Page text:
NEW YORK (Reuters) - Andy Roddick, a former top-ranked player and the last American male to win a grand slam tournament, said on Thursday that he will retire after the U.S. Open.
Roddick, who turned 30 on Thursday, delivered the shocking announcement at a news conference ahead of his Friday match against Australian Bernard Tomic inside Arthur Ashe Stadium.
”I just feel like it’s time,“ he said. ”I don’t know that I‘m healthy enough or committed enough to go another year.
”I’ve always wanted to, in a perfect world, finish at this event. I have a lot of family and friends here. I’ve thought all year that I would know when I got to this tournament.
“When I was playing my first round, I knew.”
Roddick, who beat fellow American Rhyne Williams 6-3 6-4 6-4 in the opening round, is seeded 20th at the U.S. Open, the last of the year’s four grand slam tournaments.
He said his decision to call it quits after 13 years as a professional, “has been a process, certainly not days”.
”Certain parts of the year I’ve thought about it,“ Roddick said. ”Just with the way my body feels. With the way that I‘m able to compete now, I don’t know that it’s good enough.
“I don’t know that I’ve ever been someone who’s interested in existing on tour. I have a lot of other interests and a lot of other things that excite me.”
Roddick, who won the 2003 U.S. Open, was a Wimbledon finalist in 2004, 2005 and 2009. He lost to current world number one and 17-times grand slam winner Roger Federer each time.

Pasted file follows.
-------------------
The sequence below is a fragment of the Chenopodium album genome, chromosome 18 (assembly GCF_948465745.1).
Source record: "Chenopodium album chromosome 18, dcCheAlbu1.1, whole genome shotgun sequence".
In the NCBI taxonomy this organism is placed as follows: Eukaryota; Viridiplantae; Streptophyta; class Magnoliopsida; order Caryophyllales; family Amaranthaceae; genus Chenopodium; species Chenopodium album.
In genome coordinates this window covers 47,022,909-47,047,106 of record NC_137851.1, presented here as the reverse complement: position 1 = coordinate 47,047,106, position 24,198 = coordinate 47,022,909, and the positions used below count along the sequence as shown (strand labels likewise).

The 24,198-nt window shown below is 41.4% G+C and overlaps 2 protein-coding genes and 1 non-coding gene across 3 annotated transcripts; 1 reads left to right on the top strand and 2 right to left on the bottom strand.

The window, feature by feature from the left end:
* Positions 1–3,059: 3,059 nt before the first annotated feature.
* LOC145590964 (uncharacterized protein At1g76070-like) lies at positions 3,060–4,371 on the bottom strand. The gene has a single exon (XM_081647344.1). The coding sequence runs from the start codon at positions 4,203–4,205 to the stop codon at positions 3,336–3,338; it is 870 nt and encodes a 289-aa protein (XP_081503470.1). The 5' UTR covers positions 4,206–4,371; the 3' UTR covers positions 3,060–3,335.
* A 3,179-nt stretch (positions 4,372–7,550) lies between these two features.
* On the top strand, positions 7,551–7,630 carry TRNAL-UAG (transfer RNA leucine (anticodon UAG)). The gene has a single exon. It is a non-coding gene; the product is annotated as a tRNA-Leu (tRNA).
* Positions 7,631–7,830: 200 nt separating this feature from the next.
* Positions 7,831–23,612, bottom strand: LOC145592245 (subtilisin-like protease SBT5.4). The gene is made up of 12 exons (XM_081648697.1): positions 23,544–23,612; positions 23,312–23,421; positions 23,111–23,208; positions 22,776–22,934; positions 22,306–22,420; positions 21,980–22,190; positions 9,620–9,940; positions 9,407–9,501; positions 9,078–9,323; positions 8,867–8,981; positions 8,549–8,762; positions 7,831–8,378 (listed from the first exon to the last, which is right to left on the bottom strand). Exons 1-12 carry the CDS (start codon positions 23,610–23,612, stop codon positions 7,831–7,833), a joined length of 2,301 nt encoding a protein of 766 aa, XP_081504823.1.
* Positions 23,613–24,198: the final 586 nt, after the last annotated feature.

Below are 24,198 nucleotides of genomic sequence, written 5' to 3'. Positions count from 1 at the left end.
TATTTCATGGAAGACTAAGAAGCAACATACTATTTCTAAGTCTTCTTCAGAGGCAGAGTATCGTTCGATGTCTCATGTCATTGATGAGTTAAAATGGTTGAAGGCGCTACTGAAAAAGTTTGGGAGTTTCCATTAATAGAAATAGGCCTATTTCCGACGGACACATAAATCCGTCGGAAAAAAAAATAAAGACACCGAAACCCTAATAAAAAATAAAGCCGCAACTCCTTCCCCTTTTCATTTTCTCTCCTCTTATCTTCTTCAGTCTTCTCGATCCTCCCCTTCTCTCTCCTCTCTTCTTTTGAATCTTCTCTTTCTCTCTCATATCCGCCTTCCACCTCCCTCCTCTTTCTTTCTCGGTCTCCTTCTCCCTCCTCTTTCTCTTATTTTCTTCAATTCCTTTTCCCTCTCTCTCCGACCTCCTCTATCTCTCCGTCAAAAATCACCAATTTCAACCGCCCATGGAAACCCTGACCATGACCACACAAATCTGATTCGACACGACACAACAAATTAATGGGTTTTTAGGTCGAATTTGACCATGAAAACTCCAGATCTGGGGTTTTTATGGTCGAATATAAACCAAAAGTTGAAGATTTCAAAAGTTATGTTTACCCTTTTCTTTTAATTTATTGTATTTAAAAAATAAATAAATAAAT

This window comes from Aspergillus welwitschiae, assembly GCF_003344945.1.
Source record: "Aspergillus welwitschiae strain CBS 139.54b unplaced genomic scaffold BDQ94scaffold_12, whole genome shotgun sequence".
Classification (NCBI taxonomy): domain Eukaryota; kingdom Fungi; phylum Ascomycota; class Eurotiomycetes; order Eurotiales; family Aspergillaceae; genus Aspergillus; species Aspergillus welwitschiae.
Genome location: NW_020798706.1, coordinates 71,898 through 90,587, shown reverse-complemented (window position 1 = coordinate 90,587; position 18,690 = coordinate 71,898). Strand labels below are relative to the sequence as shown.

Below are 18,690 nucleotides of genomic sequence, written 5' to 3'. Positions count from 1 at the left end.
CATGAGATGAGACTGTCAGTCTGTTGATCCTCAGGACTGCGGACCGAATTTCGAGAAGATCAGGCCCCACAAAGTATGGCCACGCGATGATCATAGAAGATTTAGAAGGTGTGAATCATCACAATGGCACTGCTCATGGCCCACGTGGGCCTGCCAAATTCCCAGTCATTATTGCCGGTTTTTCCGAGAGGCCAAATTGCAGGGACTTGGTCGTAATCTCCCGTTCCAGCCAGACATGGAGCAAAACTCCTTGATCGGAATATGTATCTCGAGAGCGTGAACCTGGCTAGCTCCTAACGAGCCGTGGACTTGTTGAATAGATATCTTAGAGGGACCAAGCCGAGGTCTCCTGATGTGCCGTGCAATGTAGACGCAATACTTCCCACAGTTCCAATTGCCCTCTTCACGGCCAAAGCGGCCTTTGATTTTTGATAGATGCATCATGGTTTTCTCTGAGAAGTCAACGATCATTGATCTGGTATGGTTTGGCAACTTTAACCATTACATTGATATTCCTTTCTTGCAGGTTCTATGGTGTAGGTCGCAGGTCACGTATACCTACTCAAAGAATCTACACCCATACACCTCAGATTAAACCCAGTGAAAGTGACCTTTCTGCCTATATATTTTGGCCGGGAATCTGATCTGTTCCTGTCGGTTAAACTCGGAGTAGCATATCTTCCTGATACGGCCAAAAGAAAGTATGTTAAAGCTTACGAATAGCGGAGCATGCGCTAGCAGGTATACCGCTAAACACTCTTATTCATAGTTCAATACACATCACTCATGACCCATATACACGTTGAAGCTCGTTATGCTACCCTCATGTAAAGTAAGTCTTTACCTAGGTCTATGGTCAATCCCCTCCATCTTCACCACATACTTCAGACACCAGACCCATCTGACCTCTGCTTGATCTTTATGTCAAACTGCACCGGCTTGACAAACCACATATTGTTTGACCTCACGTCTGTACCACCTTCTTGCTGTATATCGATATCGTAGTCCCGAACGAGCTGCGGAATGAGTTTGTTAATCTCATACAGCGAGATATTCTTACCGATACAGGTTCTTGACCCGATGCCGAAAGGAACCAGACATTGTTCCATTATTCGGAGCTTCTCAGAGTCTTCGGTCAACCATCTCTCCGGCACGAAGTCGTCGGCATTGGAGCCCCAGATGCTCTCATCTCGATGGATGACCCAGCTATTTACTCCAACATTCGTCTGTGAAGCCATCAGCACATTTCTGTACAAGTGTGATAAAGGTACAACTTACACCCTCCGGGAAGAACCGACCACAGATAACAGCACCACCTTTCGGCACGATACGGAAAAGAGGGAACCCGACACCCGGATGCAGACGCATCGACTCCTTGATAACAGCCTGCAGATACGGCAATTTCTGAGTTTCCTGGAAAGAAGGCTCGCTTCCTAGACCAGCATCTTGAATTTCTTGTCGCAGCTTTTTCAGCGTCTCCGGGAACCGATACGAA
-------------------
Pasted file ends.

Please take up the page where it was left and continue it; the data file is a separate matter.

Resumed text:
Currently ranked 22nd in the world, Roddick has won 32 singles titles and four doubles titles and pocketed $20,517,390 in career earnings.
Roddick denied that turning 30 was the tipping point.
”A number is a number,“ he said. ”But I think wear and tear and miles is something that’s not really an age thing. If you look at my contemporaries that started with me, Roger (Federer) is the only one that’s still going and still going strong.
”It’s a matter of how I feel. I feel like I‘m able to compete at the highest level.
“Frankly, these guys have gotten really, really, really good. I‘m not sure that with compromised health that I can do what I want to do right now.”
Few would have guessed after Roddick won the U.S. Open in 2003 that he would never win another major title. But his best chances were always thwarted by Federer, the Wimbledon master.
Roddick said he would rather walk away from the game than give less than 100 percent effort.
”I was pretty good for a long time,“ he said. ”For 13 or 14 years, I was invested fully, every day. I’ve seen a lot of people throughout that time be invested for a year, kind of tap out for a year, come back.
“I’ve been pretty good about keeping my nose to the grindstone. I feel like I won a lot of matches from hard work and persistence.”
Wimbledon and Olympic champion Serena Williams said the news came as no surprise.
”I knew for a while,“ she said. ”I’ve known Andy for so many years, since we were 10 years old. He told me it would probably be his last tournament.
“I was hoping he would change his mind but I guess he didn‘t. He’s been so amazing for American tennis and really exciting to watch and I‘m sad to see another face gone.”
Roddick owns 33 singles victories in Davis Cup competition, second most all-time in U.S. history, behind John McEnroe’s 41.
He married model/actress Brooklyn Decker in 2009 at their home in Austin, Texas.
Roddick said Flushing Meadows is a special place, having given him “the highest of highs and probably the lowest of lows”.
He added: ”It’s certainly never been boring. I’ve always enjoyed the energy. I feel like each grand slam is almost a microcosm of the place it’s played in.
“This is a show. It’s New York City in every way. I‘m glad that I’ve been a very, very small part of it.”
Editing by Frank Pingue and Mark Lamport-Stokes